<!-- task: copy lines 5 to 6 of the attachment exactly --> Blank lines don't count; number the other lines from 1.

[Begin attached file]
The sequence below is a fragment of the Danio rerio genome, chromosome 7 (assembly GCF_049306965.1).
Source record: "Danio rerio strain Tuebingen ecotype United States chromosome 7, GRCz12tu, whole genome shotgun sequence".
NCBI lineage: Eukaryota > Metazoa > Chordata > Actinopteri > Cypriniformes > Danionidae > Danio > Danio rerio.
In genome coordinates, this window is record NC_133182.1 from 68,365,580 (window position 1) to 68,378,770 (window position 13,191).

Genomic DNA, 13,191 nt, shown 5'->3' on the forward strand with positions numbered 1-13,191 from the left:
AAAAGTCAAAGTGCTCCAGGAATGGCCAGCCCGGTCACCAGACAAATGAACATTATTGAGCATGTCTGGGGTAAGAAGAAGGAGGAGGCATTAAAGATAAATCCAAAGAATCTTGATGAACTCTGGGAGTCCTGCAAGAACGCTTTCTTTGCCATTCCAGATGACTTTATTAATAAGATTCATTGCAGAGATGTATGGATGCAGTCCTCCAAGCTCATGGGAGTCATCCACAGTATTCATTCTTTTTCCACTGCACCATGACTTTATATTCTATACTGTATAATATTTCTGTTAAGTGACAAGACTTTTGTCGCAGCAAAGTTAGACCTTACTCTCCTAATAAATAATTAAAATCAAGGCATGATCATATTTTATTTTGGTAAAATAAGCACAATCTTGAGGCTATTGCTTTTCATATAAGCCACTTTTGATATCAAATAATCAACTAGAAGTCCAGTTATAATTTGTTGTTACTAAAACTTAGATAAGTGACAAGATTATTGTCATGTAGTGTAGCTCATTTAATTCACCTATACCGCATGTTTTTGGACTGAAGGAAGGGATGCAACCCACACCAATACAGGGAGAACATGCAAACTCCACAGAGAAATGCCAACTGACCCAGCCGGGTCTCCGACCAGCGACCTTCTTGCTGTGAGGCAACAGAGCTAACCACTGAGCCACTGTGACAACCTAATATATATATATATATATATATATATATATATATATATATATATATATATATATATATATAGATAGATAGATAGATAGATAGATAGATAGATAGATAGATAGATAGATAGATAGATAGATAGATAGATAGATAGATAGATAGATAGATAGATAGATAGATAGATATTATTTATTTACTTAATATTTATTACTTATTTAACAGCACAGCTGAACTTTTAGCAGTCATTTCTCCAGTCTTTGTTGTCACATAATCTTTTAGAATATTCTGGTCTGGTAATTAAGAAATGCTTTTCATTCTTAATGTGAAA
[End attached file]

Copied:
Genomic DNA, 13,191 nt, shown 5'->3' on the forward strand with positions numbered 1-13,191 from the left:
AAAAGTCAAAGTGCTCCAGGAATGGCCAGCCCGGTCACCAGACAAATGAACATTATTGAGCATGTCTGGGGTAAGAAGAAGGAGGAGGCATTAAAGATAAATCCAAAGAATCTTGATGAACTCTGGGAGTCCTGCAAGAACGCTTTCTTTGCCATTCCAGATGACTTTATTAATAAGATTCATTGCAGAGATGTATGGATGCAGTCCTCCAAGCTCATGGGAGTCATCCACAGTATTCATTCTTTTTCCACTGCACCATGACTTTATATTCTATACTGTATAATATTTCTGTTAAGTGACAAGACTTTTGTCGCAGCAAAGTTAGACCTTACTCTCCTAATAAATAATTAAAATCAAGGCATGATCATATTTTATTTTGGTAAAATAAGCACAATCTTGAGGCTATTGCTTTTCATATAAGCCACTTTTGATATCAAATAATCAACTAGAAGTCCAGTTATAATTTGTTGTTACTAAAACTTAGATAAGTGACAAGATTATTGTCATGTAGTGTAGCTCATTTAATTCACCTATACCGCATGTTTTTGGACTGAAGGAAGGGATGCAACCCACACCAATACAGGGAGAACATGCAAACTCCACAGAGAAATGCCAACTGACCCAGCCGGGTCTCCGACCAGCGACCTTCTTGCTGTGAGGCAACAGAGCTAACCACTGAGCCACTGTGACAACCTAATATATATATATATATATATATATATATATATATATATATATATATATATATATATATATAGATAGATAGATAGATAGATAGATAGATAGATAGATAGATAGATAGATAGATAGATAGATAGATAGATAGATAGATAGATAGATAGATAGATAGATAGATAGATATTATTTATTTACTTAATATTTATTACTTATTTAACAGCACAGCTGAACTTTTAGCAGTCATTTCTCCAGTCTTTGTTGTCACATAATCTTTTAGAATATTCTGGTCTGGTAATTAAGAAATGCTTTTCATTCTTAATGTGAAA